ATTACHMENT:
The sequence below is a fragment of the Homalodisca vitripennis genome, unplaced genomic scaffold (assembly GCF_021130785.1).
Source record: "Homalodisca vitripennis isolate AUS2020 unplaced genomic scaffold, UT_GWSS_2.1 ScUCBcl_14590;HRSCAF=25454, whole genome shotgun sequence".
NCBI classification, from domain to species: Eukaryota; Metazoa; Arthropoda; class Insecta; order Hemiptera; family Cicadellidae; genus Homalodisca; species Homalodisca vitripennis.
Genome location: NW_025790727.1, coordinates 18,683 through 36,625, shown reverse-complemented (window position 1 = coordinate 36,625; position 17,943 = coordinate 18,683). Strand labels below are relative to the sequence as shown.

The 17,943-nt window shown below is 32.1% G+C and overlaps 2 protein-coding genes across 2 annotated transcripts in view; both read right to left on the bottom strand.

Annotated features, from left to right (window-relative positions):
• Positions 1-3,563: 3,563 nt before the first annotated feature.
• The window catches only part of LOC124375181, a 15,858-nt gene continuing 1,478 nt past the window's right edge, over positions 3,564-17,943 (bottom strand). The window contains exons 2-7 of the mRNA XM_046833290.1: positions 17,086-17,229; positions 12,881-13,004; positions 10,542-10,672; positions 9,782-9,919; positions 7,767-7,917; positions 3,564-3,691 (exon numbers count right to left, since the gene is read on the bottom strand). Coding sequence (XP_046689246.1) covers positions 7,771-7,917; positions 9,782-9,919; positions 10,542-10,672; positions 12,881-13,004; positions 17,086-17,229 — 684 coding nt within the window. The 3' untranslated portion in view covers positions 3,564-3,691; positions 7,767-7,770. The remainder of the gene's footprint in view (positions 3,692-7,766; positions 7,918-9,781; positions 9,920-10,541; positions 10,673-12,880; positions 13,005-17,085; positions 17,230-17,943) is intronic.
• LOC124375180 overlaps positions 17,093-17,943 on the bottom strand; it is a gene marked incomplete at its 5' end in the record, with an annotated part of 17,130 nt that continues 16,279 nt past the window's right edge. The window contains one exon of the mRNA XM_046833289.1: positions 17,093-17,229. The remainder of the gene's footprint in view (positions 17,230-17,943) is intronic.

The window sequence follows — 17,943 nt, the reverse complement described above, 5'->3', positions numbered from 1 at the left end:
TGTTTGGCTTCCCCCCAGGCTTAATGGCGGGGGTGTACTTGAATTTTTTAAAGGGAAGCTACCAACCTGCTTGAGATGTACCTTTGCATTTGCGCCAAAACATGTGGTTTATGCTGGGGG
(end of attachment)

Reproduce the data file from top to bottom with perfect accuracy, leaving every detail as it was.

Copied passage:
The sequence below is a fragment of the Homalodisca vitripennis genome, unplaced genomic scaffold (assembly GCF_021130785.1).
Source record: "Homalodisca vitripennis isolate AUS2020 unplaced genomic scaffold, UT_GWSS_2.1 ScUCBcl_14590;HRSCAF=25454, whole genome shotgun sequence".
NCBI classification, from domain to species: Eukaryota; Metazoa; Arthropoda; class Insecta; order Hemiptera; family Cicadellidae; genus Homalodisca; species Homalodisca vitripennis.
Genome location: NW_025790727.1, coordinates 18,683 through 36,625, shown reverse-complemented (window position 1 = coordinate 36,625; position 17,943 = coordinate 18,683). Strand labels below are relative to the sequence as shown.

The 17,943-nt window shown below is 32.1% G+C and overlaps 2 protein-coding genes across 2 annotated transcripts in view; both read right to left on the bottom strand.

Annotated features, from left to right (window-relative positions):
• Positions 1-3,563: 3,563 nt before the first annotated feature.
• The window catches only part of LOC124375181, a 15,858-nt gene continuing 1,478 nt past the window's right edge, over positions 3,564-17,943 (bottom strand). The window contains exons 2-7 of the mRNA XM_046833290.1: positions 17,086-17,229; positions 12,881-13,004; positions 10,542-10,672; positions 9,782-9,919; positions 7,767-7,917; positions 3,564-3,691 (exon numbers count right to left, since the gene is read on the bottom strand). Coding sequence (XP_046689246.1) covers positions 7,771-7,917; positions 9,782-9,919; positions 10,542-10,672; positions 12,881-13,004; positions 17,086-17,229 — 684 coding nt within the window. The 3' untranslated portion in view covers positions 3,564-3,691; positions 7,767-7,770. The remainder of the gene's footprint in view (positions 3,692-7,766; positions 7,918-9,781; positions 9,920-10,541; positions 10,673-12,880; positions 13,005-17,085; positions 17,230-17,943) is intronic.
• LOC124375180 overlaps positions 17,093-17,943 on the bottom strand; it is a gene marked incomplete at its 5' end in the record, with an annotated part of 17,130 nt that continues 16,279 nt past the window's right edge. The window contains one exon of the mRNA XM_046833289.1: positions 17,093-17,229. The remainder of the gene's footprint in view (positions 17,230-17,943) is intronic.

The window sequence follows — 17,943 nt, the reverse complement described above, 5'->3', positions numbered from 1 at the left end:
TGTTTGGCTTCCCCCCAGGCTTAATGGCGGGGGTGTACTTGAATTTTTTAAAGGGAAGCTACCAACCTGCTTGAGATGTACCTTTGCATTTGCGCCAAAACATGTGGTTTATGCTGGGGG